Few things are more daunting for a parent than trying to comfort their child when they’re uncomfortable, especially if it’s the middle of the night and you’re both exhausted. But if you’re dealing with constipation in your infant or toddler, fear not! Here’s a helpful guide to understanding why babies can be constipated, what signs to look out for to know if your baby has the problem, and five simple tips from pediatricians that can provide quick relief.

My baby is constipated: What are the possible reasons?

Constipation in babies is a common problem and can be very concerning for parents. It is important to know the causes in order to be able to remedy them appropriately. Here are some possible reasons for your baby’s constipation:

Diet is one of the main causes of constipation in babies. Changing from breast milk or formula to cow’s milk, or solid food, can cause changes in stool consistency and stool frequency in babies.

Dehydration can make stools harder and harder to pass. Make sure your baby is sufficiently hydrated by regularly offering water or milk.

Inadequate intake of dietary fiber can cause constipation in children. Make sure your baby’s diet contains enough fibre, especially when introducing solid foods. Fruits, vegetables and whole grains are good sources of fibre.

  • Food intolerance :

Some babies can be intolerant to certain foods, which can lead to digestive problems, including constipation. Dairy products, for example, can cause constipation in some children.

  • Changes in routine:

Changes in the daily routine, such as a new sleeping pattern, a trip or a move, can affect your baby’s digestive system and cause temporary constipation.

Certain medications, especially those containing iron, can cause constipation in babies. Consult a pediatrician to discuss options and possible alternatives.

In some cases, constipation can be linked to more serious medical problems, such as electrolyte imbalance, hypothyroidism, or anatomical abnormalities. It is important to see a doctor if your baby’s constipation persists despite home treatments.

Here are some key indicators that show your baby may be constipated.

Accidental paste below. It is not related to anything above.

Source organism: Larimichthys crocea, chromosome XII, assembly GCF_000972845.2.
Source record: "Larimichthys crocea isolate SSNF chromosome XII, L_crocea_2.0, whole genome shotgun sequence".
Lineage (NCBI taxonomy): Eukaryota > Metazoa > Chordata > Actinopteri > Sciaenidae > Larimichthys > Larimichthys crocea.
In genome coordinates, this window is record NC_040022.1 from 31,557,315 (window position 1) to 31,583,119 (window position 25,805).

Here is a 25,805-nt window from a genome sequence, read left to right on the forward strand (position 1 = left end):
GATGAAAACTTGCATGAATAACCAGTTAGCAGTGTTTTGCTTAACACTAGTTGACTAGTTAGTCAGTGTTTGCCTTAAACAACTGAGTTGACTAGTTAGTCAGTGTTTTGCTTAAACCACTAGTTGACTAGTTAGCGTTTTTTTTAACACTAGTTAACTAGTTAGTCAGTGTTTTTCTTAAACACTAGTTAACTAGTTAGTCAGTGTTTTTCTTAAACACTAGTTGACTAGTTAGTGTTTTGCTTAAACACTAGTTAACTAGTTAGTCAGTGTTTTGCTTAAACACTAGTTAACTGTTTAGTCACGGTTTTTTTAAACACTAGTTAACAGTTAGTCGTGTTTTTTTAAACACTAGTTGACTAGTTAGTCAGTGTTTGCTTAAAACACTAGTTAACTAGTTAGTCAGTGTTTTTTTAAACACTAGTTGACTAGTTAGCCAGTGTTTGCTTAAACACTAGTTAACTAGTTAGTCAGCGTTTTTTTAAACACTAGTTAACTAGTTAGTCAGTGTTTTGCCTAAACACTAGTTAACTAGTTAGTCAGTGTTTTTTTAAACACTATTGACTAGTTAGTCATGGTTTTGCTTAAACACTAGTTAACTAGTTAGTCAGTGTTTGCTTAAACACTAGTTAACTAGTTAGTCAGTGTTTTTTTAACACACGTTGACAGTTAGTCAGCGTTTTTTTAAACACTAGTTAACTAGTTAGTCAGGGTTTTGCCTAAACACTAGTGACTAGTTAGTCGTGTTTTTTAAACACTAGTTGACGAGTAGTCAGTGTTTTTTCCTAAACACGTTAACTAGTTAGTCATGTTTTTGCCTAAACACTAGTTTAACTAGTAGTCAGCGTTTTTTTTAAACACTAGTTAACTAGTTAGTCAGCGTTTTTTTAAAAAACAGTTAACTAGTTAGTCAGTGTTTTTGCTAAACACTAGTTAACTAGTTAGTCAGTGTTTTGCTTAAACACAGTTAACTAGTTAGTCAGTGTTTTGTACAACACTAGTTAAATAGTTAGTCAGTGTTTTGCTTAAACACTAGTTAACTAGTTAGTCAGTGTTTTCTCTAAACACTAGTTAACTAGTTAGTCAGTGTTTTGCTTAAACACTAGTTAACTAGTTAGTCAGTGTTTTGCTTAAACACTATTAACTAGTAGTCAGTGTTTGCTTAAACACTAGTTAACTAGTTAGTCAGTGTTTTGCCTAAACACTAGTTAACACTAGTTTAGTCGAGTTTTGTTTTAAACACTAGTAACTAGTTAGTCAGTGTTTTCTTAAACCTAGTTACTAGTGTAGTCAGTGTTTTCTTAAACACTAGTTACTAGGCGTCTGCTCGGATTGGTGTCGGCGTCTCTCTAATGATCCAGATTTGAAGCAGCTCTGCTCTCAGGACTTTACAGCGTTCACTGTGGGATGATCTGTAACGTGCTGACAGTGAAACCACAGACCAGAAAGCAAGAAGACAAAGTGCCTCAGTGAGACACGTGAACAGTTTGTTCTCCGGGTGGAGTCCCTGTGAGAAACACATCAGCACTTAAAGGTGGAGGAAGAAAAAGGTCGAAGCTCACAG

Hard and dry stools:

If your baby has hard, dry, hard-to-pass stools, that’s a sure sign of constipation. These stools can be small and pebble-like or, in some cases, can be larger and harder.

Stool frequency:

A constipated baby may not have a bowel movement for several days, which is unusual for him. Newborns, especially breastfed babies, can normally have a bowel movement several times a day, while older babies may have a bowel movement once a day or every other day. If your baby’s stool frequency drops dramatically, it may be a sign of constipation.

Bloating and abdominal pain:

A constipated baby may have abdominal pain or a hard, swollen belly. He may be irritable and squirm due to discomfort. In some cases, you may be able to feel hard lumps in your baby’s abdomen, indicating the presence of compacted stool.

Traces of blood in the diaper:

If you notice traces of blood in your baby’s diaper when he poops, it could be a sign that constipation is causing painful anal fissures or hemorrhoids.


In more severe cases, a constipated baby may vomit due to the pain and discomfort caused by the buildup of stool in the bowel.

You just noticed your baby is constipated, here’s what you should do.

It is important to take steps to help ease his discomfort and facilitate bowel movement. Here are some tips recommended by a pediatrician to achieve this:


Make sure your baby is sufficiently hydrated. For infants who are still exclusively breastfed or formula fed, there is no need to add additional water. However, if your baby has already started to diversify his diet, giving him a small amount of water can help ease bowel movement.

Gentle belly massage:

A gentle belly massage can help relieve constipation. Place your hand on your baby’s tummy, just below their navel, and gently massage in a clockwise direction. This movement can help encourage bowel movement.

Leg movements:

To help stimulate bowel movement, you can place your baby on their back and gently hold their legs. Next, move your legs in a pedaling motion, alternating legs smoothly. This movement can help relieve constipation by putting pressure on the intestines.

Warm bath:

A lukewarm bath can help relax your baby’s muscles and promote bowel movement. Make sure the bath water is at a comfortable temperature and let your baby relax in the bath for a few minutes.

Appropriate diet:

For babies who have started to diversify their diet, it is important to give them foods rich in fiber and fruit purees such as prunes, pears or apricots which have natural laxative properties. This can contribute to a better evacuation of the stools

Consult a pediatrician:

If constipation persists despite these tips, it is important to consult a pediatrician to assess the situation and determine if it is necessary to take medical measures. In some cases, a pediatrician may recommend the use of a laxative appropriate for your baby’s age or other treatments to help relieve constipation.

* criptom strives to transmit health knowledge in a language accessible to all. In NO CASE, the information given can not replace the opinion of a health professional.